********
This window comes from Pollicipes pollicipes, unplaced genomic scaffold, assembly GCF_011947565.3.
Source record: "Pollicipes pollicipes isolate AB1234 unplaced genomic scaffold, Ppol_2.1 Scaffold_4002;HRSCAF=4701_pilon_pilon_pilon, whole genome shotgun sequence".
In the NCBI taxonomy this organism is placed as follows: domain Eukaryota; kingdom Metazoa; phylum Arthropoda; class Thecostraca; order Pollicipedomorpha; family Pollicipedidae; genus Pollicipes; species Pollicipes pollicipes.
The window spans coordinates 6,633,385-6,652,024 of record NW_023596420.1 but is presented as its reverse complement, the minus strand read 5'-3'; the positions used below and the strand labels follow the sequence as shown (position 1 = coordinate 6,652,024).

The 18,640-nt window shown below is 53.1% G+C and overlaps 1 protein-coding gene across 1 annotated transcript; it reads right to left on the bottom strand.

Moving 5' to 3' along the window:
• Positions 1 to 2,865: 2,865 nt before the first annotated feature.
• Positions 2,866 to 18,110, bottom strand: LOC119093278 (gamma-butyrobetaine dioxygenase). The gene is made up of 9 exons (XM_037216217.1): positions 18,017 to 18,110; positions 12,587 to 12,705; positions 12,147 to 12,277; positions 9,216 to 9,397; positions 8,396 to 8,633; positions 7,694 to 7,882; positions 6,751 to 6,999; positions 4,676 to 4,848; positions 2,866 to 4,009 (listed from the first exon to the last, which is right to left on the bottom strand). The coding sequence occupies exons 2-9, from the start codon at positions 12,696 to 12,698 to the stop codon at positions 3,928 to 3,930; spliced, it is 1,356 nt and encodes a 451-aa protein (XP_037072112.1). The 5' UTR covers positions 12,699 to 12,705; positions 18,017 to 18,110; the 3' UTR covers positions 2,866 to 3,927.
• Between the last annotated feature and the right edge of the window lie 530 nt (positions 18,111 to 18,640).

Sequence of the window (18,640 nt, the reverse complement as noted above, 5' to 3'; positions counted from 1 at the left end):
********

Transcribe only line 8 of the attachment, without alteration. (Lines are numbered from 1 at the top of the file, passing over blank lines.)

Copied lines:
• Positions 2,866 to 18,110, bottom strand: LOC119093278 (gamma-butyrobetaine dioxygenase). The gene is made up of 9 exons (XM_037216217.1): positions 18,017 to 18,110; positions 12,587 to 12,705; positions 12,147 to 12,277; positions 9,216 to 9,397; positions 8,396 to 8,633; positions 7,694 to 7,882; positions 6,751 to 6,999; positions 4,676 to 4,848; positions 2,866 to 4,009 (listed from the first exon to the last, which is right to left on the bottom strand). The coding sequence occupies exons 2-9, from the start codon at positions 12,696 to 12,698 to the stop codon at positions 3,928 to 3,930; spliced, it is 1,356 nt and encodes a 451-aa protein (XP_037072112.1). The 5' UTR covers positions 12,699 to 12,705; positions 18,017 to 18,110; the 3' UTR covers positions 2,866 to 3,927.